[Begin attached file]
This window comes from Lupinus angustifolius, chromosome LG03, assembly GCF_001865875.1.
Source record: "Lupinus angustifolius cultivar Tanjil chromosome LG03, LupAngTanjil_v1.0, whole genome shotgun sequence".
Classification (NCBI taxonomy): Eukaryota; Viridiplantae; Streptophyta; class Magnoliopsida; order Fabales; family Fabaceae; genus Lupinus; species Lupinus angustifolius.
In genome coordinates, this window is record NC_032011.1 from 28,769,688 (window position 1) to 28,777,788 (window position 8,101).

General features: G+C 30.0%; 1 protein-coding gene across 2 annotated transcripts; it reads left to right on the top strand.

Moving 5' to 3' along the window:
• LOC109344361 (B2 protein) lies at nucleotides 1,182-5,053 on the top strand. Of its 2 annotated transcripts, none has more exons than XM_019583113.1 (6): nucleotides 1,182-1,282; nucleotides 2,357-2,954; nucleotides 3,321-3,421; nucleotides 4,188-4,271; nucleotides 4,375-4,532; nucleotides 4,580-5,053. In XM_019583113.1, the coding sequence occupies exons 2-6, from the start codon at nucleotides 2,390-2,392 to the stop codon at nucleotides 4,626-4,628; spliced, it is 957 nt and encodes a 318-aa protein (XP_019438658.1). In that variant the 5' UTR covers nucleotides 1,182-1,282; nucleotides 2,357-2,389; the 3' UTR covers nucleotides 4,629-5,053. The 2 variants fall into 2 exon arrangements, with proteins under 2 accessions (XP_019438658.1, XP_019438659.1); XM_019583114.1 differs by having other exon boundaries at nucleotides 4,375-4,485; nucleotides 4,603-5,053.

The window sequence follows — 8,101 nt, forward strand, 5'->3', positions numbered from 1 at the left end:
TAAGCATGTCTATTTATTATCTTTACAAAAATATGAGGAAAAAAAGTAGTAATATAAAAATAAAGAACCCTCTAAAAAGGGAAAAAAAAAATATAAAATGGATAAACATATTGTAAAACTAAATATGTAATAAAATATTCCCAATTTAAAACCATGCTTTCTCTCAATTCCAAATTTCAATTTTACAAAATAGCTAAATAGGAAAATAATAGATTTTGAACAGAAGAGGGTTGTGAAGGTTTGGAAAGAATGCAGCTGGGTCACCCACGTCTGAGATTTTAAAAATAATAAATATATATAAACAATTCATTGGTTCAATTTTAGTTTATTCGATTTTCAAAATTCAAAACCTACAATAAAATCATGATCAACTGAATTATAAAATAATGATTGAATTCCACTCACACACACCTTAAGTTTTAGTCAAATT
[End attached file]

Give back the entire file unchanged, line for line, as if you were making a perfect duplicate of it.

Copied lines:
This window comes from Lupinus angustifolius, chromosome LG03, assembly GCF_001865875.1.
Source record: "Lupinus angustifolius cultivar Tanjil chromosome LG03, LupAngTanjil_v1.0, whole genome shotgun sequence".
Classification (NCBI taxonomy): Eukaryota; Viridiplantae; Streptophyta; class Magnoliopsida; order Fabales; family Fabaceae; genus Lupinus; species Lupinus angustifolius.
In genome coordinates, this window is record NC_032011.1 from 28,769,688 (window position 1) to 28,777,788 (window position 8,101).

General features: G+C 30.0%; 1 protein-coding gene across 2 annotated transcripts; it reads left to right on the top strand.

Moving 5' to 3' along the window:
• LOC109344361 (B2 protein) lies at nucleotides 1,182-5,053 on the top strand. Of its 2 annotated transcripts, none has more exons than XM_019583113.1 (6): nucleotides 1,182-1,282; nucleotides 2,357-2,954; nucleotides 3,321-3,421; nucleotides 4,188-4,271; nucleotides 4,375-4,532; nucleotides 4,580-5,053. In XM_019583113.1, the coding sequence occupies exons 2-6, from the start codon at nucleotides 2,390-2,392 to the stop codon at nucleotides 4,626-4,628; spliced, it is 957 nt and encodes a 318-aa protein (XP_019438658.1). In that variant the 5' UTR covers nucleotides 1,182-1,282; nucleotides 2,357-2,389; the 3' UTR covers nucleotides 4,629-5,053. The 2 variants fall into 2 exon arrangements, with proteins under 2 accessions (XP_019438658.1, XP_019438659.1); XM_019583114.1 differs by having other exon boundaries at nucleotides 4,375-4,485; nucleotides 4,603-5,053.

The window sequence follows — 8,101 nt, forward strand, 5'->3', positions numbered from 1 at the left end:
TAAGCATGTCTATTTATTATCTTTACAAAAATATGAGGAAAAAAAGTAGTAATATAAAAATAAAGAACCCTCTAAAAAGGGAAAAAAAAAATATAAAATGGATAAACATATTGTAAAACTAAATATGTAATAAAATATTCCCAATTTAAAACCATGCTTTCTCTCAATTCCAAATTTCAATTTTACAAAATAGCTAAATAGGAAAATAATAGATTTTGAACAGAAGAGGGTTGTGAAGGTTTGGAAAGAATGCAGCTGGGTCACCCACGTCTGAGATTTTAAAAATAATAAATATATATAAACAATTCATTGGTTCAATTTTAGTTTATTCGATTTTCAAAATTCAAAACCTACAATAAAATCATGATCAACTGAATTATAAAATAATGATTGAATTCCACTCACACACACCTTAAGTTTTAGTCAAATT